An Iraq war's economic toll
Early estimates put the total cost as high as $200 billion, but economists say it's hard to figure the actual impact.
NEW YORK — If the US decides to invade Iraq, New York real estate broker Steven Shapiro knows what it means for him: "I don't think my family will be going overseas too fast," he says. "Oil prices will spike, and we'll be doing a lot less driving and we'll keep the thermostat down and wear a lot of sweaters."
But in St. Charles, Mo., there's a somewhat different tenor. Boeing Integrated Defense Systems is trying to boost production of the kits that make dumb bombs smart, and by this December, it will have increased its assembly line by 16 workers. "The expansion gives people stable employment for a longer time," says spokesman Bob Algarotti.
Such is the economics of war with Saddam Hussein. Some will benefit and some such as the airline and travel industry will be hurt. Because the effects of the war are so varied, economists say it's hard to figure precisely what the actual impact will be. For example, no one knows how long the war would go on. If consumers like Mr. Shapiro pull back, will the "terror tax" be enough to push the economy back into recession? How will Arab oil producers react?
"It's not something you can run a computer program on. There are too many intangibles," says David Wyss, chief economist for Standard & Poor's in New York.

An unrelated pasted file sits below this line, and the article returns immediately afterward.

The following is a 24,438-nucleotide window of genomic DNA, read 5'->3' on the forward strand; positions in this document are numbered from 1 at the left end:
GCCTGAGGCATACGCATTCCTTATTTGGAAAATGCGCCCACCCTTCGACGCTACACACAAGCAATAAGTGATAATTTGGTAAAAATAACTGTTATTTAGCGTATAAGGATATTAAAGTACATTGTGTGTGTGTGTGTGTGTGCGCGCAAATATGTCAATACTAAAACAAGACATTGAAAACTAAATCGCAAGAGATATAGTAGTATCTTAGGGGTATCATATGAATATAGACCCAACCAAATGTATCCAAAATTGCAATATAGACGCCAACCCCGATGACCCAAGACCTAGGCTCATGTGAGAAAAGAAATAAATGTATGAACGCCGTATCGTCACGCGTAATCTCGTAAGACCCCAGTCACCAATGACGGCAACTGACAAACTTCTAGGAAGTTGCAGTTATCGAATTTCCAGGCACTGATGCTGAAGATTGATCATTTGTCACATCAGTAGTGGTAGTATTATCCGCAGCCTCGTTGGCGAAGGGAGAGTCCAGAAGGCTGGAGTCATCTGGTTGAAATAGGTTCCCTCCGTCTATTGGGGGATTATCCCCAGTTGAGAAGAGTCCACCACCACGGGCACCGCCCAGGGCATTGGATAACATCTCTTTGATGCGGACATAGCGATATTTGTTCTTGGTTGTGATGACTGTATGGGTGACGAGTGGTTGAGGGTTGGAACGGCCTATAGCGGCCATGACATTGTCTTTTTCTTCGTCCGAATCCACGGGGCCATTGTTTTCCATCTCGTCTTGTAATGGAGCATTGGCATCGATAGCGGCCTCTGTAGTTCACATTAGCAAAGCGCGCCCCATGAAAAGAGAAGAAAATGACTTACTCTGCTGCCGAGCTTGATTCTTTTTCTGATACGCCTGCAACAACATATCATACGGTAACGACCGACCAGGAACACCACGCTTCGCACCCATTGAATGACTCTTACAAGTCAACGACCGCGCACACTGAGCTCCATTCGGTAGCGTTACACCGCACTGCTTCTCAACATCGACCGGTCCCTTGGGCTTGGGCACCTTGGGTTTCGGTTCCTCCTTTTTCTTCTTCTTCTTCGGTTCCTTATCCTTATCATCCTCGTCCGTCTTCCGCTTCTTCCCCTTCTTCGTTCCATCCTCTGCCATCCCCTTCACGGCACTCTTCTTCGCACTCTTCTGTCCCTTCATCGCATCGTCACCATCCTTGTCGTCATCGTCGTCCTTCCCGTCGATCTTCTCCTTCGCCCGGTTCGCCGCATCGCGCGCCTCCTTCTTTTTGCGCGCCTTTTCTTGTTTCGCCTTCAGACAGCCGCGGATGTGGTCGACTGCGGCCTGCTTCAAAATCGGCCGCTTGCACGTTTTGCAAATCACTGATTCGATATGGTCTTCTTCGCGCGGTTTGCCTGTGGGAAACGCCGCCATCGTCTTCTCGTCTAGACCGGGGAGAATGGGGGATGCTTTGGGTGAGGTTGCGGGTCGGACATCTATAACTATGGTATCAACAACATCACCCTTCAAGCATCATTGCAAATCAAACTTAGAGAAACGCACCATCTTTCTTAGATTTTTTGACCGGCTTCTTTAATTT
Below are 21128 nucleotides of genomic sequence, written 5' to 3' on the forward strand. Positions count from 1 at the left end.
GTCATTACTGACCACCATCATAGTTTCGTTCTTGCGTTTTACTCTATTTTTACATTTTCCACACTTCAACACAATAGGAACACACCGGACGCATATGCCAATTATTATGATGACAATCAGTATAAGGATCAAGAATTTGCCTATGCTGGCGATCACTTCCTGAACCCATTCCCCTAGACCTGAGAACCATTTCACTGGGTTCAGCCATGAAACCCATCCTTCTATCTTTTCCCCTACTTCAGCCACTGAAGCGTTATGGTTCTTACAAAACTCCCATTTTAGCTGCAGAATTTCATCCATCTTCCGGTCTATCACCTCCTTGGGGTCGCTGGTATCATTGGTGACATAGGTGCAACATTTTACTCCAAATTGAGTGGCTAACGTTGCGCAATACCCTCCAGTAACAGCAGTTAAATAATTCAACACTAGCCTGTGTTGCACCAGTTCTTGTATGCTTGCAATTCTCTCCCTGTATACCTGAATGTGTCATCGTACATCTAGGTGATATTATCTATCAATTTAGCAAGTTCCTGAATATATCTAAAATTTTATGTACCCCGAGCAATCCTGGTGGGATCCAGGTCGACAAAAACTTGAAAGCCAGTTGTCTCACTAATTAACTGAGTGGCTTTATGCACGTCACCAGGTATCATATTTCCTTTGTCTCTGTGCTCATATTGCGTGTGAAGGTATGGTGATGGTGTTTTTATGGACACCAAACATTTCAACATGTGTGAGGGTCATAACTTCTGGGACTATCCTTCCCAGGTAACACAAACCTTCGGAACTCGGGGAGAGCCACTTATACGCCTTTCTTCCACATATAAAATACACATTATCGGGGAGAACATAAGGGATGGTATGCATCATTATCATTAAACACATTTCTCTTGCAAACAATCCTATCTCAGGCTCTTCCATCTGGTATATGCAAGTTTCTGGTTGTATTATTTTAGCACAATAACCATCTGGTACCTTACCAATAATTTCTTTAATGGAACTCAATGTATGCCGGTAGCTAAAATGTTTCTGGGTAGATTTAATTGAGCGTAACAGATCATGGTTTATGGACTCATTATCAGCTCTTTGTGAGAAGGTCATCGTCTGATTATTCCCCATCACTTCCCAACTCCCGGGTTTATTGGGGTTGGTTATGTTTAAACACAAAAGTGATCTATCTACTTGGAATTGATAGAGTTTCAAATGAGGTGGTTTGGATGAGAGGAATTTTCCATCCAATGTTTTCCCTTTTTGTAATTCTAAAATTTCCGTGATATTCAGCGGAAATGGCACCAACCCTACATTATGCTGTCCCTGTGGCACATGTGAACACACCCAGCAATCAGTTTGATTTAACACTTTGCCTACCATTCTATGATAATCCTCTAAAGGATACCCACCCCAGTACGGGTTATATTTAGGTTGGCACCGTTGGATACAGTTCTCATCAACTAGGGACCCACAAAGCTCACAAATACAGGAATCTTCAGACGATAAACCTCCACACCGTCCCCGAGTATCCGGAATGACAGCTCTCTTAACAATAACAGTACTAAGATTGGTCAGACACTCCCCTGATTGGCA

There are, however, some economic areas to watch:
The oil price. OPEC producers recently decided to keep production steady, which helped maintain crude prices at just under $30 a barrel. But if oil were to spike to $50 a barrel, it would probably cause a global recession. "It's a significant increase, but not beyond the bounds of possibility here," says Mr. Wyss.
Consumer confidence. Often when it drops for noneconomic reasons, it has less impact on buying. But a lot will depend on how long the war lasts. From the consumers' point of view, the shorter, the better.
The stock market. For the last several weeks, investors have been nervously watching the parrying between Washington and Baghdad. Although a number of issues have been affecting stocks, the markets have largely been down since the rhetoric heated up. "A war is probably not good for the market," says Wyss.
The disruption factor. Security at airports has already been heightened because of 9/11. Look for it to be kicked up a notch if the US goes to war. This could keep would-be passengers put, or at least force them to take slower modes of transportation. "A lot of people won't fly unless they have no choice," says Janet Harrah, director of the Center for Economic Development and Business Research at Wichita State University in Kansas. Security will also be ratcheted up at everything from football games to hockey matches.